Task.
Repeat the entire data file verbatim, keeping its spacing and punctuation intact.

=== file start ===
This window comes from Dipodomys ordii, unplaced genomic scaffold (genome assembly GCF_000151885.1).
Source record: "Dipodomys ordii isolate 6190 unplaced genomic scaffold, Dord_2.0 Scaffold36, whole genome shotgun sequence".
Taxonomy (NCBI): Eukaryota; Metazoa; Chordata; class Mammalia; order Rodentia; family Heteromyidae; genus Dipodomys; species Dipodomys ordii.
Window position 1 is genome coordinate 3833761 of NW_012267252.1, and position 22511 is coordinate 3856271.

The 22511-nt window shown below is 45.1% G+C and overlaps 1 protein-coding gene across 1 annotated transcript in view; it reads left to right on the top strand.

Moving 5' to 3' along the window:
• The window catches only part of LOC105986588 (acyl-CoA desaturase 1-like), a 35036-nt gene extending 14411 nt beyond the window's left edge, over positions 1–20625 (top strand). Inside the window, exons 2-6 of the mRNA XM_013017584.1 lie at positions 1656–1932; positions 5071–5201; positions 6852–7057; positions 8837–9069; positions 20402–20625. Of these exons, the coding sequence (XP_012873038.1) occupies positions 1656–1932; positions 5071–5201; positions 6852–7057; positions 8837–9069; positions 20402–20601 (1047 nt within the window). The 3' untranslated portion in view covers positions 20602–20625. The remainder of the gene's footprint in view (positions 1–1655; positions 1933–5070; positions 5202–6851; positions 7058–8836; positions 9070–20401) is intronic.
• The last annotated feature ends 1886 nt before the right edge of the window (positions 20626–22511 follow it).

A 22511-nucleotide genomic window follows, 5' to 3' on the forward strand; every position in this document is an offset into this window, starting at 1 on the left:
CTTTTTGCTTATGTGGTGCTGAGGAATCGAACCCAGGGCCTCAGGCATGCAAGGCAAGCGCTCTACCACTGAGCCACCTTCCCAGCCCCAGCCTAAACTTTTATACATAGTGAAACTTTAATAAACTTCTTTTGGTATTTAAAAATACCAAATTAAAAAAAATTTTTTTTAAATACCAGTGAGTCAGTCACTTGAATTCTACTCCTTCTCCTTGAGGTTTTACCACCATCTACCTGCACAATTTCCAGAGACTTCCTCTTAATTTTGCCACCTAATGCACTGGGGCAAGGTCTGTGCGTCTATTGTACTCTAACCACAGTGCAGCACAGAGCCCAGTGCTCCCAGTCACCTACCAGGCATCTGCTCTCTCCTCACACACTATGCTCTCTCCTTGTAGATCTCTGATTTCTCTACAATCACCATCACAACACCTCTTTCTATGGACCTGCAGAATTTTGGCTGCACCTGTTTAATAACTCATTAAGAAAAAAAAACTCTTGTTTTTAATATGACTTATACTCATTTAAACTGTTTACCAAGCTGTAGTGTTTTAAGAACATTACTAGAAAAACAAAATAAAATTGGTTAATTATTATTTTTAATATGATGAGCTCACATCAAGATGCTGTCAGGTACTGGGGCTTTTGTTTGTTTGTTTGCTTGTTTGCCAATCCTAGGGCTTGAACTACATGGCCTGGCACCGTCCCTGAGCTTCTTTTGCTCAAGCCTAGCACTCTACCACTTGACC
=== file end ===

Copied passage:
This window comes from Dipodomys ordii, unplaced genomic scaffold (genome assembly GCF_000151885.1).
Source record: "Dipodomys ordii isolate 6190 unplaced genomic scaffold, Dord_2.0 Scaffold36, whole genome shotgun sequence".
Taxonomy (NCBI): Eukaryota; Metazoa; Chordata; class Mammalia; order Rodentia; family Heteromyidae; genus Dipodomys; species Dipodomys ordii.
Window position 1 is genome coordinate 3833761 of NW_012267252.1, and position 22511 is coordinate 3856271.

The 22511-nt window shown below is 45.1% G+C and overlaps 1 protein-coding gene across 1 annotated transcript in view; it reads left to right on the top strand.

Moving 5' to 3' along the window:
• The window catches only part of LOC105986588 (acyl-CoA desaturase 1-like), a 35036-nt gene extending 14411 nt beyond the window's left edge, over positions 1–20625 (top strand). Inside the window, exons 2-6 of the mRNA XM_013017584.1 lie at positions 1656–1932; positions 5071–5201; positions 6852–7057; positions 8837–9069; positions 20402–20625. Of these exons, the coding sequence (XP_012873038.1) occupies positions 1656–1932; positions 5071–5201; positions 6852–7057; positions 8837–9069; positions 20402–20601 (1047 nt within the window). The 3' untranslated portion in view covers positions 20602–20625. The remainder of the gene's footprint in view (positions 1–1655; positions 1933–5070; positions 5202–6851; positions 7058–8836; positions 9070–20401) is intronic.
• The last annotated feature ends 1886 nt before the right edge of the window (positions 20626–22511 follow it).

A 22511-nucleotide genomic window follows, 5' to 3' on the forward strand; every position in this document is an offset into this window, starting at 1 on the left:
CTTTTTGCTTATGTGGTGCTGAGGAATCGAACCCAGGGCCTCAGGCATGCAAGGCAAGCGCTCTACCACTGAGCCACCTTCCCAGCCCCAGCCTAAACTTTTATACATAGTGAAACTTTAATAAACTTCTTTTGGTATTTAAAAATACCAAATTAAAAAAAATTTTTTTTAAATACCAGTGAGTCAGTCACTTGAATTCTACTCCTTCTCCTTGAGGTTTTACCACCATCTACCTGCACAATTTCCAGAGACTTCCTCTTAATTTTGCCACCTAATGCACTGGGGCAAGGTCTGTGCGTCTATTGTACTCTAACCACAGTGCAGCACAGAGCCCAGTGCTCCCAGTCACCTACCAGGCATCTGCTCTCTCCTCACACACTATGCTCTCTCCTTGTAGATCTCTGATTTCTCTACAATCACCATCACAACACCTCTTTCTATGGACCTGCAGAATTTTGGCTGCACCTGTTTAATAACTCATTAAGAAAAAAAAACTCTTGTTTTTAATATGACTTATACTCATTTAAACTGTTTACCAAGCTGTAGTGTTTTAAGAACATTACTAGAAAAACAAAATAAAATTGGTTAATTATTATTTTTAATATGATGAGCTCACATCAAGATGCTGTCAGGTACTGGGGCTTTTGTTTGTTTGTTTGCTTGTTTGCCAATCCTAGGGCTTGAACTACATGGCCTGGCACCGTCCCTGAGCTTCTTTTGCTCAAGCCTAGCACTCTACCACTTGACC